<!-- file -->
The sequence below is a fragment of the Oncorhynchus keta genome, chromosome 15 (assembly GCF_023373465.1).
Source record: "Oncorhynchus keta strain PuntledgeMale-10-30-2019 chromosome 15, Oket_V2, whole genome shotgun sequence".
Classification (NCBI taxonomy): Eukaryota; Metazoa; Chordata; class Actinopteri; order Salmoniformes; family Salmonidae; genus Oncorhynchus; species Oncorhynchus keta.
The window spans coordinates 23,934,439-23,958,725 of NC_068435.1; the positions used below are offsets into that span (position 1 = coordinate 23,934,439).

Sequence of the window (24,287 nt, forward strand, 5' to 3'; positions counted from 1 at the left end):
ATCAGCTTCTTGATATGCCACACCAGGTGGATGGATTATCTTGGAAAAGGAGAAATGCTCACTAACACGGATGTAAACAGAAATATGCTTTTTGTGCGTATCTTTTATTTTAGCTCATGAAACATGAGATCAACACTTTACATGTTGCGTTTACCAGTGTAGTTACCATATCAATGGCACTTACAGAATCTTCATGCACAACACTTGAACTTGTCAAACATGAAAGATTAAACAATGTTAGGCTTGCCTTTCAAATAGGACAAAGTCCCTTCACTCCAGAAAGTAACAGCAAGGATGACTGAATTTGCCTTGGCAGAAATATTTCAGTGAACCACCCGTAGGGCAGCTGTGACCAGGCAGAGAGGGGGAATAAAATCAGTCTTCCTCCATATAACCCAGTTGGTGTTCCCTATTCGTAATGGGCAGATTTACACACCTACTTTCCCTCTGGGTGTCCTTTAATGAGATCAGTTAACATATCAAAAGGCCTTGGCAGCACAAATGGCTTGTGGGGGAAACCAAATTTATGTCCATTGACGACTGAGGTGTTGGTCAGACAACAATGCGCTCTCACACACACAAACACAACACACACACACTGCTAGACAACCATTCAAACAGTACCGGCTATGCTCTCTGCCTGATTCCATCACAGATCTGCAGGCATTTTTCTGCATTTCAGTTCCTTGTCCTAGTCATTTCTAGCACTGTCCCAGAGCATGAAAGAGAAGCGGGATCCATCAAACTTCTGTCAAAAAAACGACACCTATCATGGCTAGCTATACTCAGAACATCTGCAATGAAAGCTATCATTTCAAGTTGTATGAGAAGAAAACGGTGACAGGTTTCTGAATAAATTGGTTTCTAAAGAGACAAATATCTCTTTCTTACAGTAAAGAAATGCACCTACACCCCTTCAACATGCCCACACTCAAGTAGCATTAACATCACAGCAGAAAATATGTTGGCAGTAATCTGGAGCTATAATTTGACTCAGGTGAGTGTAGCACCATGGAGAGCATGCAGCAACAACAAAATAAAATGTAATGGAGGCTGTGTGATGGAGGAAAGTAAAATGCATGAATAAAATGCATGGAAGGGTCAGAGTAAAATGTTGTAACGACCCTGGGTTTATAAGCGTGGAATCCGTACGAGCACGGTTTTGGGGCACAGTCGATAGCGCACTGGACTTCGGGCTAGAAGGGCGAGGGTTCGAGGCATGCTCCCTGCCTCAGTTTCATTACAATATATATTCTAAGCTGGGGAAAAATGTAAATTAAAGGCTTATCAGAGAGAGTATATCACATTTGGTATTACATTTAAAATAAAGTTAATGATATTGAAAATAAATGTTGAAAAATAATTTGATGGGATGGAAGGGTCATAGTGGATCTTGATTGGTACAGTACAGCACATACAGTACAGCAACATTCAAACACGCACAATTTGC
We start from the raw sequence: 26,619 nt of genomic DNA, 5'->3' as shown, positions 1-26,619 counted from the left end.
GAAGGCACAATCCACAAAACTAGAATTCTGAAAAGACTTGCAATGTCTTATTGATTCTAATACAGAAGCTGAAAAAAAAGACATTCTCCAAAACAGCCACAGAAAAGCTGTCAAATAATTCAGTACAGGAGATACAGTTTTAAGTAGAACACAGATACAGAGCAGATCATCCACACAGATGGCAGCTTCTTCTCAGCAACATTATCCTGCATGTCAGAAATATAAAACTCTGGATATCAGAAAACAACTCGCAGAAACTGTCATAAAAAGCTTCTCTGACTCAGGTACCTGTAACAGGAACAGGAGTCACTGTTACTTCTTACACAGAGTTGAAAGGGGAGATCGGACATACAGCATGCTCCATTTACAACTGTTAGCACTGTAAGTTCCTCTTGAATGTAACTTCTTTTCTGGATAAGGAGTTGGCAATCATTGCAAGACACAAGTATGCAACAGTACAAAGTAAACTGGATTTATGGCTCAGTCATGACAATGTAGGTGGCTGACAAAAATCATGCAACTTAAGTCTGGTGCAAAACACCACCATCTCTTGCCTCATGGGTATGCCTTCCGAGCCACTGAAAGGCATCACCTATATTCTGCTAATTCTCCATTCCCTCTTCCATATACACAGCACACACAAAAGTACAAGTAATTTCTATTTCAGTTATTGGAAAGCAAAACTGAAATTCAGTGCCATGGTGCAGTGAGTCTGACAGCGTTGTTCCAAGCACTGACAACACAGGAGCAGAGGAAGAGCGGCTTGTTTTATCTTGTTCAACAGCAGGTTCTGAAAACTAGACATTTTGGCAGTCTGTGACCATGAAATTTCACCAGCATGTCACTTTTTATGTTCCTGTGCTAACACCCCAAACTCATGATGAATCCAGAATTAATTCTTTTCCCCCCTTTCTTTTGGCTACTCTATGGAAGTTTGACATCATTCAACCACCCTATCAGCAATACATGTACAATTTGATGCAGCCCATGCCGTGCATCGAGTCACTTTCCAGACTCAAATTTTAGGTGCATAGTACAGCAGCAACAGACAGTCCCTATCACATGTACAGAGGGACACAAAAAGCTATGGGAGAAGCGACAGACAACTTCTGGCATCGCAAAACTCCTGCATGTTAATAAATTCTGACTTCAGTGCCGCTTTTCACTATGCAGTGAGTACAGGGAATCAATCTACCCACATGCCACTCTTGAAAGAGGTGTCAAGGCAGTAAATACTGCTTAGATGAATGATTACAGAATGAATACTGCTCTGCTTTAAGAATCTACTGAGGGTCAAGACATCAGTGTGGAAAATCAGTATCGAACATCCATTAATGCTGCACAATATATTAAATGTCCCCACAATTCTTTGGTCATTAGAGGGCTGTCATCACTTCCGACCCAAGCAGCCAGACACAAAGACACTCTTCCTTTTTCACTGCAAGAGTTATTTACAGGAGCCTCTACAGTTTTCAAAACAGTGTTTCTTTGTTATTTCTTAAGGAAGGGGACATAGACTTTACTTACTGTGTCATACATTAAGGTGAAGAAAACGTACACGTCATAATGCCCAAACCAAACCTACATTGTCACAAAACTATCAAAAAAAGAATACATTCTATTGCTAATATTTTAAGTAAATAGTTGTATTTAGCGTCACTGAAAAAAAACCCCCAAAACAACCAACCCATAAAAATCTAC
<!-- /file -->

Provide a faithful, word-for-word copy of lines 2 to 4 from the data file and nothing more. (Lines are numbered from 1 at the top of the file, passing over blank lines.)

Source record: "Oncorhynchus keta strain PuntledgeMale-10-30-2019 chromosome 15, Oket_V2, whole genome shotgun sequence".
Classification (NCBI taxonomy): Eukaryota; Metazoa; Chordata; class Actinopteri; order Salmoniformes; family Salmonidae; genus Oncorhynchus; species Oncorhynchus keta.
The window spans coordinates 23,934,439-23,958,725 of NC_068435.1; the positions used below are offsets into that span (position 1 = coordinate 23,934,439).